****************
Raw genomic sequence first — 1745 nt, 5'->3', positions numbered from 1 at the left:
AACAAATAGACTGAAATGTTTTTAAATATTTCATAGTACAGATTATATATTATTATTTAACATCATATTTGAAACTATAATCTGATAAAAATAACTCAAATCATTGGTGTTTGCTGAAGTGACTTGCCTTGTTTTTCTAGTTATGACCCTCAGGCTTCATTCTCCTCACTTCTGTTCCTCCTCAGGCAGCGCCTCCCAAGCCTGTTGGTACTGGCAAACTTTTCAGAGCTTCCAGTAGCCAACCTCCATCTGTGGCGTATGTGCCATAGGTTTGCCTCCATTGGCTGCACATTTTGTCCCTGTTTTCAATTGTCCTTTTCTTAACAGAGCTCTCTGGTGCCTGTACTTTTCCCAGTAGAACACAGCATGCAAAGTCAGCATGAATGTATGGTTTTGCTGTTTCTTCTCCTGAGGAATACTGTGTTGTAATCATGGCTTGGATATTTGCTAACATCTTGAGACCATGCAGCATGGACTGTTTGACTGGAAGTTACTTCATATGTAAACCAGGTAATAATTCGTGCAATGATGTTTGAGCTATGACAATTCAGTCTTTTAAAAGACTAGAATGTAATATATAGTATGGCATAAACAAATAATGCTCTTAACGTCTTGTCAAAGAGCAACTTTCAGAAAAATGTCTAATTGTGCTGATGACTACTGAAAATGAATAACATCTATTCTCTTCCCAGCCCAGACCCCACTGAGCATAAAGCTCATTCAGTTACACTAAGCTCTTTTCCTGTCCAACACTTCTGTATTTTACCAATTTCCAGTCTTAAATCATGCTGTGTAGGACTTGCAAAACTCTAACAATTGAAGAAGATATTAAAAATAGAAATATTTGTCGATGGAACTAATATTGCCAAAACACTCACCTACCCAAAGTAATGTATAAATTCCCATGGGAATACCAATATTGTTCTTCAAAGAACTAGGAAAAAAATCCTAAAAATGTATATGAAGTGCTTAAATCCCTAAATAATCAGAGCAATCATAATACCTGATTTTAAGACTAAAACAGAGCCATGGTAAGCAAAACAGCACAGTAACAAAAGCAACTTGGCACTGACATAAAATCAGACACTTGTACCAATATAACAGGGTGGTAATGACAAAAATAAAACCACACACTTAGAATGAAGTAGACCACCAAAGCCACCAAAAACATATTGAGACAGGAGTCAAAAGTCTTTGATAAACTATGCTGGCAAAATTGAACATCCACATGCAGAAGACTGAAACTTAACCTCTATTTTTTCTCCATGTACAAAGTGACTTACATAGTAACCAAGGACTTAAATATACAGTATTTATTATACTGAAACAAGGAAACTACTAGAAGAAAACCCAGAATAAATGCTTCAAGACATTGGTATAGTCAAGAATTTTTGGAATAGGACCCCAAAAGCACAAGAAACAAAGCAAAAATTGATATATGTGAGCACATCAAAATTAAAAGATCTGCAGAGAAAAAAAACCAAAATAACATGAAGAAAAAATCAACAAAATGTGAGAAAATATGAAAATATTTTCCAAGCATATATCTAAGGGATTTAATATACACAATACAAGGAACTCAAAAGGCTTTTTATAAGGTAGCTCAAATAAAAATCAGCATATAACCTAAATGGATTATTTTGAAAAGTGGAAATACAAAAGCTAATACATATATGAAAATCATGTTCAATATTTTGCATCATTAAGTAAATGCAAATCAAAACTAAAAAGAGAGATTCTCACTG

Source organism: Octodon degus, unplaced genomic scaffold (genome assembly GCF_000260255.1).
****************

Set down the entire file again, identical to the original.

Raw genomic sequence first — 1745 nt, 5'->3', positions numbered from 1 at the left:
AACAAATAGACTGAAATGTTTTTAAATATTTCATAGTACAGATTATATATTATTATTTAACATCATATTTGAAACTATAATCTGATAAAAATAACTCAAATCATTGGTGTTTGCTGAAGTGACTTGCCTTGTTTTTCTAGTTATGACCCTCAGGCTTCATTCTCCTCACTTCTGTTCCTCCTCAGGCAGCGCCTCCCAAGCCTGTTGGTACTGGCAAACTTTTCAGAGCTTCCAGTAGCCAACCTCCATCTGTGGCGTATGTGCCATAGGTTTGCCTCCATTGGCTGCACATTTTGTCCCTGTTTTCAATTGTCCTTTTCTTAACAGAGCTCTCTGGTGCCTGTACTTTTCCCAGTAGAACACAGCATGCAAAGTCAGCATGAATGTATGGTTTTGCTGTTTCTTCTCCTGAGGAATACTGTGTTGTAATCATGGCTTGGATATTTGCTAACATCTTGAGACCATGCAGCATGGACTGTTTGACTGGAAGTTACTTCATATGTAAACCAGGTAATAATTCGTGCAATGATGTTTGAGCTATGACAATTCAGTCTTTTAAAAGACTAGAATGTAATATATAGTATGGCATAAACAAATAATGCTCTTAACGTCTTGTCAAAGAGCAACTTTCAGAAAAATGTCTAATTGTGCTGATGACTACTGAAAATGAATAACATCTATTCTCTTCCCAGCCCAGACCCCACTGAGCATAAAGCTCATTCAGTTACACTAAGCTCTTTTCCTGTCCAACACTTCTGTATTTTACCAATTTCCAGTCTTAAATCATGCTGTGTAGGACTTGCAAAACTCTAACAATTGAAGAAGATATTAAAAATAGAAATATTTGTCGATGGAACTAATATTGCCAAAACACTCACCTACCCAAAGTAATGTATAAATTCCCATGGGAATACCAATATTGTTCTTCAAAGAACTAGGAAAAAAATCCTAAAAATGTATATGAAGTGCTTAAATCCCTAAATAATCAGAGCAATCATAATACCTGATTTTAAGACTAAAACAGAGCCATGGTAAGCAAAACAGCACAGTAACAAAAGCAACTTGGCACTGACATAAAATCAGACACTTGTACCAATATAACAGGGTGGTAATGACAAAAATAAAACCACACACTTAGAATGAAGTAGACCACCAAAGCCACCAAAAACATATTGAGACAGGAGTCAAAAGTCTTTGATAAACTATGCTGGCAAAATTGAACATCCACATGCAGAAGACTGAAACTTAACCTCTATTTTTTCTCCATGTACAAAGTGACTTACATAGTAACCAAGGACTTAAATATACAGTATTTATTATACTGAAACAAGGAAACTACTAGAAGAAAACCCAGAATAAATGCTTCAAGACATTGGTATAGTCAAGAATTTTTGGAATAGGACCCCAAAAGCACAAGAAACAAAGCAAAAATTGATATATGTGAGCACATCAAAATTAAAAGATCTGCAGAGAAAAAAAACCAAAATAACATGAAGAAAAAATCAACAAAATGTGAGAAAATATGAAAATATTTTCCAAGCATATATCTAAGGGATTTAATATACACAATACAAGGAACTCAAAAGGCTTTTTATAAGGTAGCTCAAATAAAAATCAGCATATAACCTAAATGGATTATTTTGAAAAGTGGAAATACAAAAGCTAATACATATATGAAAATCATGTTCAATATTTTGCATCATTAAGTAAATGCAAATCAAAACTAAAAAGAGAGATTCTCACTG

Source organism: Octodon degus, unplaced genomic scaffold (genome assembly GCF_000260255.1).